chevron-down Created with Sketch Beta.

Business Law Today

March 2022

March 2022 in Brief: Mergers & Acquisitions

Chauncey Lane and Yelena Dunaevsky

March 2022 in Brief: Mergers & Acquisitions

Jump to:

Domestic M&A

Delaware Chancery Court Denies Plaintiff’s Motion to Dismiss Its Own Case, But Grants Defendant’s Motion to Dismiss on Other Grounds

By Yanna Banks, Reed Smith LLP

In what Chancellor Kathlaleen St. J. McCormick described as “a spin-off novella of the TransPerfect saga,” TransPerfect Global, Inc.’s legal malpractice claims against Ross Aronstam & Moritz LLP (“RAM”) have been dismissed, adding yet another “episode” to the ongoing story of corporate control.

In 2014, TransPerfect Global, Inc. (the “Company”), received a court order for the Company to be sold via modified auction (the “Sale Order”) and the appointment of Robert Pincus (“Custodian”) as custodian. In opposition to the sale, Shirley Shawe, one of the owners, brought two lawsuits against the Company, and both were dismissed. The Custodian obtained RAM to represent the Company in both actions.

In August 2020, the Company, now owned by Shawe, sued RAM and one of its partners (the “Defendants”), alleging that the Defendants acted improperly as a result of having been retained by and having taken directions from the Custodian, who was purported to be a conflicted agent for the Company (the “New York Action”). The Defendants moved to redirect the New York Action to the Court of Chancery of the State of Delaware (the “Court”) in accordance with the Sale Order’s exclusive jurisdictional provisions.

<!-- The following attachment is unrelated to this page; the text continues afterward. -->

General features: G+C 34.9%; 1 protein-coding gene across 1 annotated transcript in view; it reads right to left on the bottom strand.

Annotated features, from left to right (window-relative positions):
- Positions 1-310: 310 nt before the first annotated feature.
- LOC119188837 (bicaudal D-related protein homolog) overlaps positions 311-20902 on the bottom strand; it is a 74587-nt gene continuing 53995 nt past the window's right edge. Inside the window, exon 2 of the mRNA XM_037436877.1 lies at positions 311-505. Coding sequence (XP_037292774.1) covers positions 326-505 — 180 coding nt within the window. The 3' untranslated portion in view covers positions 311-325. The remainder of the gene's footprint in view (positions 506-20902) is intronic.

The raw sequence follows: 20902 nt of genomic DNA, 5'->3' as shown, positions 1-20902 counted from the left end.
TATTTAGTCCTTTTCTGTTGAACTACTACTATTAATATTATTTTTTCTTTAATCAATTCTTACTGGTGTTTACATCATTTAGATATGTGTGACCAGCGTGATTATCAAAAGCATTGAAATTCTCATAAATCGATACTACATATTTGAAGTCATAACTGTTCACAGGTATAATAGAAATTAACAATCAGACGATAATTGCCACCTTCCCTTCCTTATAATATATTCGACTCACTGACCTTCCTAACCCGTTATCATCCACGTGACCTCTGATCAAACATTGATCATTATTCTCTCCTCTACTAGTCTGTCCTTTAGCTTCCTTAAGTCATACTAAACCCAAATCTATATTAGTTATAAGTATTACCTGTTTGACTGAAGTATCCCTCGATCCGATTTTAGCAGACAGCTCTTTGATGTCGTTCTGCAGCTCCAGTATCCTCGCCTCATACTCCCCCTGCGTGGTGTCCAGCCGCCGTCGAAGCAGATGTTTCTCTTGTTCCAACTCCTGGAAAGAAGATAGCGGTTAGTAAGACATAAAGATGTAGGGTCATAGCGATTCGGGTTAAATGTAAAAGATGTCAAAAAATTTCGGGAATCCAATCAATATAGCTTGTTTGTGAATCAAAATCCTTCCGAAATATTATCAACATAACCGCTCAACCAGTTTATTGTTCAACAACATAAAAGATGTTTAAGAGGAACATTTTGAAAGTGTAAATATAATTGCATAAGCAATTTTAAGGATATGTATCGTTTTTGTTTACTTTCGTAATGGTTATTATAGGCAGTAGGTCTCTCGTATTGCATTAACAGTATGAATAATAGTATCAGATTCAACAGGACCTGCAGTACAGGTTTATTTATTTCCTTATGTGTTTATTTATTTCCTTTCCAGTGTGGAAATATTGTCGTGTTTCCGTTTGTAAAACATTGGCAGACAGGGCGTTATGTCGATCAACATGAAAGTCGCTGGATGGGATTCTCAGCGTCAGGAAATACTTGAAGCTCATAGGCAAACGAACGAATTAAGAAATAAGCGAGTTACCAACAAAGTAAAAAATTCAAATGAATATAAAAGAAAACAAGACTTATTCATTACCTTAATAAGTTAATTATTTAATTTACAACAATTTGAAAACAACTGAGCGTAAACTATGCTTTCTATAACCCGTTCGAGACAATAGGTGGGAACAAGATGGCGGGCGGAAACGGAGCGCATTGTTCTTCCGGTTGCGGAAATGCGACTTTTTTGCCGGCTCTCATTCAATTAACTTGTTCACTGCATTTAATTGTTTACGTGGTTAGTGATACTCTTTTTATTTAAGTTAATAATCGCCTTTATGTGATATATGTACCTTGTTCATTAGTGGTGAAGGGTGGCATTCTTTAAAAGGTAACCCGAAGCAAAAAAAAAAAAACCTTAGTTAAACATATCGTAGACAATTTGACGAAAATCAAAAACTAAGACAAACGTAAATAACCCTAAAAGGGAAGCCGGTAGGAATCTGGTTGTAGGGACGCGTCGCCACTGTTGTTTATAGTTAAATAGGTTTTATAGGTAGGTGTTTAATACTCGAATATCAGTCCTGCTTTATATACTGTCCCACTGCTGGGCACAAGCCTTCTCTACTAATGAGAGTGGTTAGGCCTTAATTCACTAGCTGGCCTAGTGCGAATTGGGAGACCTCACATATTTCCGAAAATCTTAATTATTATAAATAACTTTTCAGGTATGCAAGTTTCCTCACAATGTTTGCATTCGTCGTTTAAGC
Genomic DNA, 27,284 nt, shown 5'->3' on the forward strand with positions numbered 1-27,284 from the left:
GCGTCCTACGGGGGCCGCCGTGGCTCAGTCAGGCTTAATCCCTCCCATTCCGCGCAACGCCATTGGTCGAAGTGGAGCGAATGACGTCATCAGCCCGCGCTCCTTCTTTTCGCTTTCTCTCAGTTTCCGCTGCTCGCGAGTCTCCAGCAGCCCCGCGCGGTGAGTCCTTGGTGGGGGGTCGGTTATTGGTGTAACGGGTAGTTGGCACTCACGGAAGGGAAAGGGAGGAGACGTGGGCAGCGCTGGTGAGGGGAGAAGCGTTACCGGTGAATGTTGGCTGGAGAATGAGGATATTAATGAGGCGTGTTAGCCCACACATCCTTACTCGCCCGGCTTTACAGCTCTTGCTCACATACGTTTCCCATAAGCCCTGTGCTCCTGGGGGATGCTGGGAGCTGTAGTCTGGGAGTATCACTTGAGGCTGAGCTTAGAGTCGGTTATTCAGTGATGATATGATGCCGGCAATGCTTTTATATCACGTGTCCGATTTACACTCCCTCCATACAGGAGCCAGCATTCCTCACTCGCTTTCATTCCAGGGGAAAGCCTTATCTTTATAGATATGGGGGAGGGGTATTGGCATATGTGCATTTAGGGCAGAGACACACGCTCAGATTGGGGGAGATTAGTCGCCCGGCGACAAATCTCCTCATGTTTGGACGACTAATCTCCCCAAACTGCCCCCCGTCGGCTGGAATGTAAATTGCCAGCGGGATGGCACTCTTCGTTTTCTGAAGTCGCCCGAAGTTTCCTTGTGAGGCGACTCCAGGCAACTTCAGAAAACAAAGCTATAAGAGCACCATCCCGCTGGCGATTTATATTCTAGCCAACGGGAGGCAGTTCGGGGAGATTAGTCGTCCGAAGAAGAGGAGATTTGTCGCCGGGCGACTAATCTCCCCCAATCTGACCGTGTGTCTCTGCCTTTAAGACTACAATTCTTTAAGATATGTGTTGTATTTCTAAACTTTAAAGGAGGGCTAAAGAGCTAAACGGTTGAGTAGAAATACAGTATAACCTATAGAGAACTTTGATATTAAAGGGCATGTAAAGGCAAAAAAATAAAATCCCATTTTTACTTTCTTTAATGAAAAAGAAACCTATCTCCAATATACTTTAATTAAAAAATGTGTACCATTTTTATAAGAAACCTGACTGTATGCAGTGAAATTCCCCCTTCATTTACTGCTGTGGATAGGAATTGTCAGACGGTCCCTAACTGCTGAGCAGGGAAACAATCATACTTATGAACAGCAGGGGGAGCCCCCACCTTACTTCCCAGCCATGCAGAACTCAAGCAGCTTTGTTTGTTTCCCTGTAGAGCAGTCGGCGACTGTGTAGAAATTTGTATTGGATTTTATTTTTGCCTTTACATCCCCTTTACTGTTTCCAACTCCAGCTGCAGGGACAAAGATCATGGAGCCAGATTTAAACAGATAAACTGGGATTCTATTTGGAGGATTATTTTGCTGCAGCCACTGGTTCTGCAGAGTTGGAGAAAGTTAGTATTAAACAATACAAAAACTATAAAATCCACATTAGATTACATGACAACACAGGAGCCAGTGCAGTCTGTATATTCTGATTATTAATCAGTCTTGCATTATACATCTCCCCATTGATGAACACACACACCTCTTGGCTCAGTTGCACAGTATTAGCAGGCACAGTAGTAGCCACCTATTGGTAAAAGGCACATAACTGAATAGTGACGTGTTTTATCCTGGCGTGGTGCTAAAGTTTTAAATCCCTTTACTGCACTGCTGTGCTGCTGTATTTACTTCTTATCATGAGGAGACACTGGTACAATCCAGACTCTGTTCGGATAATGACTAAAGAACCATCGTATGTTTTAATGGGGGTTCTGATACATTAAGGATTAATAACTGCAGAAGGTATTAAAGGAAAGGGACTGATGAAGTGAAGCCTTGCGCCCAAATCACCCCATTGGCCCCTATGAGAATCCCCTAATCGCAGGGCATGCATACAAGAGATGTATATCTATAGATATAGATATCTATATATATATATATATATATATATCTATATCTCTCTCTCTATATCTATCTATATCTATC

In January 2021, the Company amended the New York Action to drop its claims of equitable relief and later filed a nearly identical action in Delaware (the “Delaware Action”). Subsequently, the Defendants moved to dismiss the Delaware Action for failure to state a claim. In what the Court described as “a twist of Shyamalan-ian proportions,” the plaintiffs also moved to dismiss their own complaint, arguing that, because it was seeking only legal relief, the Court lacked subject matter jurisdiction.

Although neither party wished to proceed with the suit, the Court found it necessary to issue an opinion, as the legal basis for dismissing the Delaware Action could affect the New York Action. Under Delaware law, cases dismissed for lack of subject matter jurisdiction are not barred from later being asserted. However, a dismissal for failure to state a claim will typically be granted with prejudice to the dismissed claims.

With regard to the Plaintiff’s motion, the Court analyzed whether the Company’s claims fell within the Court’s inherent authority to enforce its own orders. This question happened to have been previously resolved in the affirmative by the Court in an earlier ruling. The Court held the New York Action violated the Sale Order, as the action directly implicated their supervisory authority with regard to custodians.

The Court then turned to the Defendant’s motion for failure to state a claim for legal malpractice. The Company asserted that the Defendants neglected their professional obligations by violating the Delaware Rules of Professional Conduct (the “Rules”) preventing a lawyer from representing a client if there is a concurrent conflict of interest, or in this case, the Custodian’s receipt of fees from the Company. The Court found that the Defendant’s actions fit squarely within the Sale Order, and therefore, it could not be reasonably conceived that the payment of the Custodian’s fees gave rise to a concurrent conflict under the Rules. Ultimately, the Court denied the Company’s motion while granting Defendant’s finding that the Company failed to establish that the Defendants neglected their professional obligations.